Flying Doctors Want Air Ambulance Services Incorporated In Health Sector
•Win Aviation Award
By Chioma Umeha
Flying Doctors Nigeria has called on Nigeria and other African countries to incorporate air ambulance services into their health sector.
Making the call in Lagos at weekend, Flying Doctors Nigeria Founder, Dr Ola Brown, stated that Nigeria, along with other African countries, needs air ambulance services more than developed countries, because of the various challenges bedeviling their health sector.
Dr Brown said this after receiving 2017 Aviation Most Remarkable Medical Personality Award from the Nigeria Aviation Awards (NIGAV) in Lagos.
NIGAV is a prestigious annual award conferred on outstanding individuals and corporate bodies who have distinguished themselves in the Nigerian aviation sector.
The 2017 award, which was bestowed on Brown by NIGAV this year, is a recognition of Flying Doctors Nigeria’s role in saving lives during critical and emergency situations in sub-Sahara Africa.
Receiving the award, Brown stated that she is grateful for the recognition, adding that the award will propel her to use Flying Doctors Nigeria as a platform to rescuing more lives during critical times.
Brown said: “I am highly elated by this award. As physicians, we at Flying Doctors Nigeria are using a combination of medicine and aviation to get patients who live in West African sub-region to the right medical facilities at the right timeframe.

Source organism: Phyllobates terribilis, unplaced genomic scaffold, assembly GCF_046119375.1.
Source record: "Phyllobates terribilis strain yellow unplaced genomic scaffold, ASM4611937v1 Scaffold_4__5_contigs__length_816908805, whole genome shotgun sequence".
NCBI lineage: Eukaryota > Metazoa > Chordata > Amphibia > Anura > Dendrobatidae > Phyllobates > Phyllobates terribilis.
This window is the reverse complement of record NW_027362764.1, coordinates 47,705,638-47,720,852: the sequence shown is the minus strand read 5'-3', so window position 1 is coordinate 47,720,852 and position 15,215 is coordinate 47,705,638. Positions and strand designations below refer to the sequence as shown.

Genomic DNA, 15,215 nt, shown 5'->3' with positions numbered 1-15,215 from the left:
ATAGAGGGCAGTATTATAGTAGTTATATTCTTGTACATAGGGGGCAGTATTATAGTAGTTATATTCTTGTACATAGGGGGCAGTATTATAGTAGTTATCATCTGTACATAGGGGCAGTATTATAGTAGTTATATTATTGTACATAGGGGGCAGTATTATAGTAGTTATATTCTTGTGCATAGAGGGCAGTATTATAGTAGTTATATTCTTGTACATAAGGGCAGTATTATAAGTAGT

“This award further shows that our activities are not unnoticed by aviation watchers. It is a clarion call for us at Flying Doctors Nigeria to do more.”
She explained that it is a misconception to think that air ambulance services are meant for only people in the developed world.
Brown said: “I think a lot of people have this misconception that air ambulance services are just for developed countries. My vision in bringing this concept of air ambulance services to Africa is because it is even more important for West Africa than it is for the developed world.
“One of the reasons is due to our lack of infrastructure; we have poor seasonal roads in many parts of African. So, it makes it even more important for us to circumvent that challenge by air when getting patients to hospitals from hard-to- reach locations.
“The second reason is due to the fact that the distance between patients and hospitals is a lot farther than it is in the developed countries. The third reason is attributed to the number of inadequate doctors we have in West Africa.”
Brown noted that there is a need to render prompt medical services to people in need to save the lives of over one billion people who lose their lives globally due to lack of timely medical interventions.